This question came from a loving parent and business owner.

How do I define my role in my daughter’s business that I will be funding?

 My daughter wants to start her own business in a field in which she is not only certified, with 5 yrs. experience, a solid client list, but has some excellent ideas in which to grow the clientele. She has no credit, so my husband and I would be taking out the loan on her behalf. How do we ensure that we get our ROI? She has already asked me to help her with bill paying and such. I have read the posts about silent partners, but I’m unsure that is what I’ll be.

Don’t go in blind

Starting a new business is not an easy endeavor and many businesses fail within the first 3-5 years. If they do succeed, it may not be until the 5th year until they see any profits.

Add to this the complication of loaning a child or family member and you are in very, very risky territory.

A new business is a gamble

It is very difficult to “loan” a children money, because even though they may initially recognize it as a “loan”, they often it do not pay it back.  Other expenses take precedence and they are predisposed to accepting your help.  This is doubly risky if you introduce the idea of “investing” or becoming a silent partner.  You are now “investing” in a new business that may not succeed or may take several years to see any profits.  Therefore if you have to take out a loan that you need to be paying back in a timely fashion, I do not recommend “investing” as a silent partner.   Investments are not guaranteed to be paid back.  A new business is a gamble.  And if you do not have the money to lose, do not do it.


Instead – treat this as a strict business loan with payback expectations (along with any interest you agree as your ROI – as well as timelines for payback).

Have a signed contract with well-defined payment schedule AND consequences for defaulting on the loan. Avoid a payment schedule that states “payment due when business starts to make money” (or anything similar). Don’t tie the payment schedule to her business success…. BUT consider her Business Plans and income forecasts when defining a tangible schedule with actual dates. (Even silent partners do their homework to verify that the Business Plan is solid and there is actually a reasonable expectation of ROI)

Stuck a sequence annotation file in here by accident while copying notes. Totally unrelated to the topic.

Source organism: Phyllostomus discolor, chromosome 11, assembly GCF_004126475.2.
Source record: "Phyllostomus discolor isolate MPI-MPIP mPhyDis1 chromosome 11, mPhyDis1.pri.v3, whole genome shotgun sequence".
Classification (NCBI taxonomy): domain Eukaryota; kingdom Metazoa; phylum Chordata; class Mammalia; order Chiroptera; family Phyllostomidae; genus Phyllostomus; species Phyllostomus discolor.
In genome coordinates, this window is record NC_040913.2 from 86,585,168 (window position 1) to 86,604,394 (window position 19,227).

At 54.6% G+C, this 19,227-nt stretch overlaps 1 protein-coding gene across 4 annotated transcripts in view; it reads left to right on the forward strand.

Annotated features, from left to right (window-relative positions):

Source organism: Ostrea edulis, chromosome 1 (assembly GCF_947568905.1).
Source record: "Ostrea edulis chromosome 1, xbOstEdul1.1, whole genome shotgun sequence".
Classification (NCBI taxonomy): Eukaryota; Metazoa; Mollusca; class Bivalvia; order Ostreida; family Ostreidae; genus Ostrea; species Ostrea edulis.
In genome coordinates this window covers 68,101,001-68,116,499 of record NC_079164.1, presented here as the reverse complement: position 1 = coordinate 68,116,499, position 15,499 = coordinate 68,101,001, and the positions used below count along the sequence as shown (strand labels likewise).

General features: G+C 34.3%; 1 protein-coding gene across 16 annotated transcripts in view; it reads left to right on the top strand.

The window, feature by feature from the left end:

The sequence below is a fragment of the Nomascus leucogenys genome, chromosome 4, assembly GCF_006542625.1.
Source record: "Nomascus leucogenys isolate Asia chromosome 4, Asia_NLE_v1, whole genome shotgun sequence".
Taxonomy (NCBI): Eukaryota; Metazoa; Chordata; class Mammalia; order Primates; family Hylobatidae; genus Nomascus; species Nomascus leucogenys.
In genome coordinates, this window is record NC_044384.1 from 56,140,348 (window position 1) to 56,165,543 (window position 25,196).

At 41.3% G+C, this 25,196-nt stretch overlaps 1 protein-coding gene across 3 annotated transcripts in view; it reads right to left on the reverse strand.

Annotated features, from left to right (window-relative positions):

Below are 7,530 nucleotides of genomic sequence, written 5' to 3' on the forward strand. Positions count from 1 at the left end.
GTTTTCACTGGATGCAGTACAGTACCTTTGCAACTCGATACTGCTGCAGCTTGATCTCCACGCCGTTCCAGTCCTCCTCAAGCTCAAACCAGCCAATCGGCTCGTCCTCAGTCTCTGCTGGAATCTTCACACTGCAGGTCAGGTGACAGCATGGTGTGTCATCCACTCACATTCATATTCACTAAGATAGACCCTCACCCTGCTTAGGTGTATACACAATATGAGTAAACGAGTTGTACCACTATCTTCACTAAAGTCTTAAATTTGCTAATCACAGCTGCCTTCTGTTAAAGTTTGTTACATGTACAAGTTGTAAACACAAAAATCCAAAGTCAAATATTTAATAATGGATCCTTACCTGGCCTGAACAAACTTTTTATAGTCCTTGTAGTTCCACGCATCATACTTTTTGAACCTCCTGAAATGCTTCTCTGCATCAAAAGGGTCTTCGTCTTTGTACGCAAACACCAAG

For instance – Require her to show you her Business Plan with income forecasts, budgets, expenses, and forecast revenues. Help her with coming up a realistic Business plan. DO NOT TAKE OUT THE LOAN IN YOUR NAME until you see and approve of her detail business plan. Demand that the loan payment become a regular expense in their business plan (just like any other business expense).

Then create a calendar of payments based on her actual revenue forecasts. Review her company expense schedule to verify that the load payment is included as a regular fee of doing business.

Also include consequences for not meeting those payment schedules (late fees, payment in other forms, payment extension with increased interest rates, etc).

For instance, if her business folds or she abandons the business – she still needs to meet the payment schedule BECAUSE you still need to pay back the loan (regardless). Iron out all the scenarios and exit strategies if things do not go as plan. Do you expect late-payment fees, etc. How many months of non-payment determines an abandonment – and what would the next step in that scenario. Do you want to hold any collateral for payment, etc.

Do your homework

You will want to iron all these scenarios out and make the expectations clear up front. Do your homework to make sure this even makes sense. Or hire a business coach to help you with these decisions and help her with a realistic business plan. Understand the start-up costs, the recurring costs, the target revenue goals, what steps will be taken if the revenue goals are off-target, the resources and equipment needs, and everything else a realistic business plan covers.

If you don’t want to approach this as a business loan – then just agree to “gift” her money (with ZERO expectations of ROI or repayment). And only give her money you can afford to lose (not get paid back).

I know your situation is different.  If you would like additional information on this topic, please contact

I am a business coach and this is what I do professionally.  It’s easy to sign up for a complementary one-on-one coaching call, just use this link

With enough notice, it would be my honor to guest-speak at no cost to your group organization.


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